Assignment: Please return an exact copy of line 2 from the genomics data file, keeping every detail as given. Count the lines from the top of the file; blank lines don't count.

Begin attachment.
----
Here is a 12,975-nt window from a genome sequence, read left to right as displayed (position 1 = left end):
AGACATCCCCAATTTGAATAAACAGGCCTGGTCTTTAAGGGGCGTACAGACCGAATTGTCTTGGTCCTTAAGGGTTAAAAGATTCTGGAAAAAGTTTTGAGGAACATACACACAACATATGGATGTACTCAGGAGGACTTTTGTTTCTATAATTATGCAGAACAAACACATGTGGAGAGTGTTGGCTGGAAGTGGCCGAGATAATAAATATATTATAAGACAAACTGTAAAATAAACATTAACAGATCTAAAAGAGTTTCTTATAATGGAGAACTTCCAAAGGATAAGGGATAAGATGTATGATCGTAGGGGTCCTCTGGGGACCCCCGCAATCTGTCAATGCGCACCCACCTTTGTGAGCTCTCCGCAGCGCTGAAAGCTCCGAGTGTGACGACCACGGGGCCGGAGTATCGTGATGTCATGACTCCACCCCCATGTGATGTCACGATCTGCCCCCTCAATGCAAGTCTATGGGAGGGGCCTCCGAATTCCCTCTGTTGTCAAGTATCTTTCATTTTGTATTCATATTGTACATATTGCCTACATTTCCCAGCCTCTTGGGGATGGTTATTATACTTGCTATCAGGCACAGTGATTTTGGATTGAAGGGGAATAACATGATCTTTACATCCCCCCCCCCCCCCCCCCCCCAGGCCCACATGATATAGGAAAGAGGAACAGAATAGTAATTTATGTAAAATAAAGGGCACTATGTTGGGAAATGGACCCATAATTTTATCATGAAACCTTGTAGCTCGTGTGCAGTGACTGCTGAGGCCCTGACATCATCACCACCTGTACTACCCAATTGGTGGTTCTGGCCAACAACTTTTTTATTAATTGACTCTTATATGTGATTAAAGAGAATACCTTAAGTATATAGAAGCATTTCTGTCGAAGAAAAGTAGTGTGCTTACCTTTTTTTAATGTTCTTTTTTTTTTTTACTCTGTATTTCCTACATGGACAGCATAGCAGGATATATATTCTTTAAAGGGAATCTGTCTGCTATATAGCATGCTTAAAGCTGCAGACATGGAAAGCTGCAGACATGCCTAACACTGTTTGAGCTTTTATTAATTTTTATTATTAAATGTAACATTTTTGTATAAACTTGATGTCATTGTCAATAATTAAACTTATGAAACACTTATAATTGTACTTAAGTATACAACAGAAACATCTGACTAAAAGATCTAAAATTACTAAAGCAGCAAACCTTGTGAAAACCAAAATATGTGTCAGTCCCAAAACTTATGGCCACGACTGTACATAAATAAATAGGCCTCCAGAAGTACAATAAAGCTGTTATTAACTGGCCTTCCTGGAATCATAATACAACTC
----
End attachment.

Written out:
AGACATCCCCAATTTGAATAAACAGGCCTGGTCTTTAAGGGGCGTACAGACCGAATTGTCTTGGTCCTTAAGGGTTAAAAGATTCTGGAAAAAGTTTTGAGGAACATACACACAACATATGGATGTACTCAGGAGGACTTTTGTTTCTATAATTATGCAGAACAAACACATGTGGAGAGTGTTGGCTGGAAGTGGCCGAGATAATAAATATATTATAAGACAAACTGTAAAATAAACATTAACAGATCTAAAAGAGTTTCTTATAATGGAGAACTTCCAAAGGATAAGGGATAAGATGTATGATCGTAGGGGTCCTCTGGGGACCCCCGCAATCTGTCAATGCGCACCCACCTTTGTGAGCTCTCCGCAGCGCTGAAAGCTCCGAGTGTGACGACCACGGGGCCGGAGTATCGTGATGTCATGACTCCACCCCCATGTGATGTCACGATCTGCCCCCTCAATGCAAGTCTATGGGAGGGGCCTCCGAATTCCCTCTGTTGTCAAGTATCTTTCATTTTGTATTCATATTGTACATATTGCCTACATTTCCCAGCCTCTTGGGGATGGTTATTATACTTGCTATCAGGCACAGTGATTTTGGATTGAAGGGGAATAACATGATCTTTACATCCCCCCCCCCCCCCCCCCCCCAGGCCCACATGATATAGGAAAGAGGAACAGAATAGTAATTTATGTAAAATAAAGGGCACTATGTTGGGAAATGGACCCATAATTTTATCATGAAACCTTGTAGCTCGTGTGCAGTGACTGCTGAGGCCCTGACATCATCACCACCTGTACTACCCAATTGGTGGTTCTGGCCAACAACTTTTTTATTAATTGACTCTTATATGTGATTAAAGAGAATACCTTAAGTATATAGAAGCATTTCTGTCGAAGAAAAGTAGTGTGCTTACCTTTTTTTAATGTTCTTTTTTTTTTTTACTCTGTATTTCCTACATGGACAGCATAGCAGGATATATATTCTTTAAAGGGAATCTGTCTGCTATATAGCATGCTTAAAGCTGCAGACATGGAAAGCTGCAGACATGCCTAACACTGTTTGAGCTTTTATTAATTTTTATTATTAAATGTAACATTTTTGTATAAACTTGATGTCATTGTCAATAATTAAACTTATGAAACACTTATAATTGTACTTAAGTATACAACAGAAACATCTGACTAAAAGATCTAAAATTACTAAAGCAGCAAACCTTGTGAAAACCAAAATATGTGTCAGTCCCAAAACTTATGGCCACGACTGTACATAAATAAATAGGCCTCCAGAAGTACAATAAAGCTGTTATTAACTGGCCTTCCTGGAATCATAATACAACTC